What Others Say

We use your column in our Saturday Spiritual Life section, so I always read it. The new one about Rafael is just totally cool. Again, great column. It touched me enough to email you.
- Greg Jaklewicz - Editorial Page Editor, Abilene News Reporter

Monday, April 26, 2010

Waiting 4-26-2010

When I married Jackie we repeated the customary wedding vows promising to cherish one another “in sickness and in health, in poverty and in wealth.” Perhaps we should have added an additional line. Something like. “I promise to wait for you.” Since we married we have waited for each other. We have waited at airports, train stations and bus stops. We have waited outside of public restrooms too many times to count. I have waited on her to put on last minute make-up and she has waited on me to put down my book or close my computer. When she gave birth to our children, I waited. When I had a motorcycle accident, she waited. In too many ways to enumerate or remember, we have waited on each other. If we added it all up it would be a huge chunk of our lives. And now, it makes me happy. She is worth waiting for.

When we had children, we waited. We waited for their birth. We waited for them when they got out of school. We waited late at night in dark parking lots for their buses to return. We waited for them in the car, the motor running, the clock ticking, knowing we were late to church. We stayed up waiting for them to come home from their first dates. And we waited for them to come home from college.

Waiting is a part of life. We choose to wait for those we love.

That is why God waits for us, because He loves us. Isaiah says, “Therefore the Lord longs to be gracious to you, and therefore He waits on high to have compassion on you for the Lord is a God of justice; How blessed are all those who long for Him. (Isa 34:18). In Jeremiah, God says, “Before I formed you in the womb, I knew you.” (Jer. 1:5). God has waited an eternity for you.

We often miss God because we haven’t learned to wait on Him. We blast through busy schedules making quick decisions without taking time to connect with God’s better plan for us. The Psalmist said, “My soul waits in silence for God only. From Him is my salvation.” (Ps. 62:1) “I waited patiently for the Lord; and He inclined to me and heard my cry.” (Ps. 40:1) The prophet Micah said, “But as for me, I will watch expectantly for the Lord. I will wait for the God of my salvation.” (Micah 7:7)

Waiting on God involves prayer and finding time to be quiet before Him. Sometimes it includes fasting. But waiting isn’t always about sitting still with our arms folded. The Apostle Paul waited on God by remaining in motion. Acts describes his efforts to discover God’s plan for the next chapter of his life. While he was moving through the regions of Phrygia and Galatia, the Holy Spirit forbade him from entering Asia. He then sought to go into Bythinia, but the Spirit of Jesus said no. Only after his visit to Troas did God make it clear to him he was to head west toward Macedonia. (Acts 16:6-10).

Jesus said, “Seek and you shall find. Knock and it shall be opened.” The secret is to remain open to God’s direction and to listen to His voice while we remain in motion constantly seeking and knocking. When we “wait upon the Lord” in this way, He will direct our paths.

Monday, April 19, 2010

Acts of Kindness 4-19 2010

Most of us are inspired by great acts of heroism. Sully Sullenberger, the captain who skillfully landed US Airways flight 1549 on the Hudson River on January 15, 2009, has become a household name. After striking a flock of geese that disabled the engines, Sullenberger flew the plane like a giant glider and landed safely on the Hudson River saving the lives of 155 people on board. For thirty years Sullenberger flew airplanes in an uneventful career. This one act made him a national hero.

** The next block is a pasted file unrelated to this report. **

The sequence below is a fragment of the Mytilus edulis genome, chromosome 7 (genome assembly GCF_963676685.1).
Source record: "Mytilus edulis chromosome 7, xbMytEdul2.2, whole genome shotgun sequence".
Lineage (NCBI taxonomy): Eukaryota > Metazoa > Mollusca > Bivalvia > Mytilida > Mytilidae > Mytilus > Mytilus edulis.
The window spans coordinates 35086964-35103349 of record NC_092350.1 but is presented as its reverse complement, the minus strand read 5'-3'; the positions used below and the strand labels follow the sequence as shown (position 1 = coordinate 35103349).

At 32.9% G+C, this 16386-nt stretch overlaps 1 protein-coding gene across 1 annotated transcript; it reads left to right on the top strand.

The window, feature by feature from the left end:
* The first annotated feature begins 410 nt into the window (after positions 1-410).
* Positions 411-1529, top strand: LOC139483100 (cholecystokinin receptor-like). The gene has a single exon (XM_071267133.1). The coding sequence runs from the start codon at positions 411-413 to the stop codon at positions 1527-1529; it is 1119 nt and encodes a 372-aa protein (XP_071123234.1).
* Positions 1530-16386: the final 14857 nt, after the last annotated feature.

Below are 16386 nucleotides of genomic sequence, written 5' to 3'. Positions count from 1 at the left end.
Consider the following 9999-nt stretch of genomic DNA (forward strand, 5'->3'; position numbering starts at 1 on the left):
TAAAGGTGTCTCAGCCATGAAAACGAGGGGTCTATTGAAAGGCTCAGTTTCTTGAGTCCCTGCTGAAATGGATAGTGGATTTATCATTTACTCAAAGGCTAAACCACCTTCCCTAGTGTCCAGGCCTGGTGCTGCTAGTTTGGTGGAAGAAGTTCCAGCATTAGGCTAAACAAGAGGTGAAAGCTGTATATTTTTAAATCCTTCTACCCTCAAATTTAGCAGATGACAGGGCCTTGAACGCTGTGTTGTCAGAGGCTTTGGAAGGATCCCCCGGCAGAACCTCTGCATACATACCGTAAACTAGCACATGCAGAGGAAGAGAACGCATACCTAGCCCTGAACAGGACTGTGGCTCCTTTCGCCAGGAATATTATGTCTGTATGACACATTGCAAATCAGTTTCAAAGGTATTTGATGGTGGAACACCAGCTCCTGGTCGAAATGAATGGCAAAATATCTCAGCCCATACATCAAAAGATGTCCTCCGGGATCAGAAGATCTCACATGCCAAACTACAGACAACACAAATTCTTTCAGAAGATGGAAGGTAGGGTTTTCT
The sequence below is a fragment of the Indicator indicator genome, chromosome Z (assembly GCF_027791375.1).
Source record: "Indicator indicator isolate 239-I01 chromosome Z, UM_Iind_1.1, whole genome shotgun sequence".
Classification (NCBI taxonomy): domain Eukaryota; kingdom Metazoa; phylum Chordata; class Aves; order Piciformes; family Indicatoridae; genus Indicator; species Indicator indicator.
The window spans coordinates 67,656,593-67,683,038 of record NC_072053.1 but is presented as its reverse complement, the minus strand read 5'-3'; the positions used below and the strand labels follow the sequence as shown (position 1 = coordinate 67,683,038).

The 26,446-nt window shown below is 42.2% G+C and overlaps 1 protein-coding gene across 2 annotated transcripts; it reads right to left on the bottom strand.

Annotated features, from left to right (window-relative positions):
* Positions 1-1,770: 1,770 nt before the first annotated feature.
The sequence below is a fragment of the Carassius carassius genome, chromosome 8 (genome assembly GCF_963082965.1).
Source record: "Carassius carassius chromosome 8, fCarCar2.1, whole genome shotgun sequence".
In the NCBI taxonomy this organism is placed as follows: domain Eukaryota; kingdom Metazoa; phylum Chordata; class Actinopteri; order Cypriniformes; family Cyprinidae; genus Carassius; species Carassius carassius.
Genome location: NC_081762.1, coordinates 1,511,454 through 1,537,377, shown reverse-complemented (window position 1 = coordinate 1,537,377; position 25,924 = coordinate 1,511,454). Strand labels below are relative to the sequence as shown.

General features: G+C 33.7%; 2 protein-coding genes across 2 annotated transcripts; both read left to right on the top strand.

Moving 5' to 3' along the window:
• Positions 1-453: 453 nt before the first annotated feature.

A couple weeks ago New York City was captivated by the heroic act of a French tourist who plunged into the river to save a two-year-old child. When Julien Duret saw Bridget Sheridan slip through the guard rail and fall into the East River, he did not hesitate. He immediately jumped into the river to save her. Later, amid all the commotion, he took a taxi and disappeared without waiting to be thanked.

Few of us will be given such significant opportunities to perform heroic feats that make the news. And even if the heroic opportunity were given to us, we might miss it.

Celebrated heroic actions make a difference. They burst upon us like a torrential downpour that sweeps us off our feet. But it is the little known acts of kindness that often make the greatest difference. They are like the raindrops that pool into fresh water lakes and nourish the earth.

Jesus recognized the importance of heroic and sacrificial actions. He said, “Greater love hath no man than to lay down his life for his friend.” Of course, this is what he did when He went to the cross and laid his life down for us. But he also taught the importance of little acts of kindness. In fact, it might very well be that the little acts of kindness we choose to do every day have a far greater impact in transforming the world than a few famous acts of heroism.

All of us have opportunity every day to perform little acts of kindness. We all have opportunity to let someone else in line before us, to hold a door open for a stranger, to speak a kind and encouraging word to the cashier who wearily scans countless items at the checkout counter. We can all be kind to a waitress who works for a minimum wage to support her child, or a student working nights to pay for college. The little acts of kindness change a culture.

A friend recently recounted his visit to Arby’s. Completing a cell phone call, he watched from his car as a large woman frantically searched the back seat of her car. He asked if there was a problem. She told him she had a roll of quarters she was going to use to buy lunch, but she could not find them. He pulled out a $10 bill and asked, “Will this help?” She refused. He insisted. Inside he stood behind the rattled woman as she thanked him profusely. She said, “God sent you, you know.” When the cashier delivered his order she said, “The manager was watching and he went ahead and gave you a free sandwich.”